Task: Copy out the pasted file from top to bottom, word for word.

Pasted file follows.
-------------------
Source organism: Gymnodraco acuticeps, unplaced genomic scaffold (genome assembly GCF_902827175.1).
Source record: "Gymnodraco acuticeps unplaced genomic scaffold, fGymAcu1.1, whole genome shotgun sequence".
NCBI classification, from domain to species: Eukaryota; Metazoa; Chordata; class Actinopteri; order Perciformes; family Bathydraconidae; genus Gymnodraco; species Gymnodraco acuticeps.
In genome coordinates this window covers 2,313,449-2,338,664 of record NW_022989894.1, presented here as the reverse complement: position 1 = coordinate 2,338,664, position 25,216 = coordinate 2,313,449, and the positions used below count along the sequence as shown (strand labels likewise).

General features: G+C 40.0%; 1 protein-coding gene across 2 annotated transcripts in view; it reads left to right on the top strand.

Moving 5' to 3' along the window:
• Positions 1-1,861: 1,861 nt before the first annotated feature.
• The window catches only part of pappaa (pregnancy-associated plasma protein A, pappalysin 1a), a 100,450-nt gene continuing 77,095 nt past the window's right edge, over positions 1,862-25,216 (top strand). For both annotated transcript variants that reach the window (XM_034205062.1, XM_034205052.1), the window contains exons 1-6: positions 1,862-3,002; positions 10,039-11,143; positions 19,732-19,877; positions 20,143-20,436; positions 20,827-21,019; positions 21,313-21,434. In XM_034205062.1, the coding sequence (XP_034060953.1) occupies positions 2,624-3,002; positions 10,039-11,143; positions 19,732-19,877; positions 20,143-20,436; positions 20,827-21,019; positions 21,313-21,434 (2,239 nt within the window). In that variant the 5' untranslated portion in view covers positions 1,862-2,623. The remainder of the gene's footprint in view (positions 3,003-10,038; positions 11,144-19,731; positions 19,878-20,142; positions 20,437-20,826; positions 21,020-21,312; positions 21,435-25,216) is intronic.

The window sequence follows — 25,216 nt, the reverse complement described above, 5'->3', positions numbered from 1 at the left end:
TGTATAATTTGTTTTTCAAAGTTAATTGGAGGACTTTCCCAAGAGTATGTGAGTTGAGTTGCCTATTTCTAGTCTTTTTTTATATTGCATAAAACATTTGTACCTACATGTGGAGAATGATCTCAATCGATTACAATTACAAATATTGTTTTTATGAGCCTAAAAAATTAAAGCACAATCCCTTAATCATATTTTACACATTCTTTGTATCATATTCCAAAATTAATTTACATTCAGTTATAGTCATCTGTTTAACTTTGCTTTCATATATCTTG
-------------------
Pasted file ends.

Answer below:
Source organism: Gymnodraco acuticeps, unplaced genomic scaffold (genome assembly GCF_902827175.1).
Source record: "Gymnodraco acuticeps unplaced genomic scaffold, fGymAcu1.1, whole genome shotgun sequence".
NCBI classification, from domain to species: Eukaryota; Metazoa; Chordata; class Actinopteri; order Perciformes; family Bathydraconidae; genus Gymnodraco; species Gymnodraco acuticeps.
In genome coordinates this window covers 2,313,449-2,338,664 of record NW_022989894.1, presented here as the reverse complement: position 1 = coordinate 2,338,664, position 25,216 = coordinate 2,313,449, and the positions used below count along the sequence as shown (strand labels likewise).

General features: G+C 40.0%; 1 protein-coding gene across 2 annotated transcripts in view; it reads left to right on the top strand.

Moving 5' to 3' along the window:
• Positions 1-1,861: 1,861 nt before the first annotated feature.
• The window catches only part of pappaa (pregnancy-associated plasma protein A, pappalysin 1a), a 100,450-nt gene continuing 77,095 nt past the window's right edge, over positions 1,862-25,216 (top strand). For both annotated transcript variants that reach the window (XM_034205062.1, XM_034205052.1), the window contains exons 1-6: positions 1,862-3,002; positions 10,039-11,143; positions 19,732-19,877; positions 20,143-20,436; positions 20,827-21,019; positions 21,313-21,434. In XM_034205062.1, the coding sequence (XP_034060953.1) occupies positions 2,624-3,002; positions 10,039-11,143; positions 19,732-19,877; positions 20,143-20,436; positions 20,827-21,019; positions 21,313-21,434 (2,239 nt within the window). In that variant the 5' untranslated portion in view covers positions 1,862-2,623. The remainder of the gene's footprint in view (positions 3,003-10,038; positions 11,144-19,731; positions 19,878-20,142; positions 20,437-20,826; positions 21,020-21,312; positions 21,435-25,216) is intronic.

The window sequence follows — 25,216 nt, the reverse complement described above, 5'->3', positions numbered from 1 at the left end:
TGTATAATTTGTTTTTCAAAGTTAATTGGAGGACTTTCCCAAGAGTATGTGAGTTGAGTTGCCTATTTCTAGTCTTTTTTTATATTGCATAAAACATTTGTACCTACATGTGGAGAATGATCTCAATCGATTACAATTACAAATATTGTTTTTATGAGCCTAAAAAATTAAAGCACAATCCCTTAATCATATTTTACACATTCTTTGTATCATATTCCAAAATTAATTTACATTCAGTTATAGTCATCTGTTTAACTTTGCTTTCATATATCTTG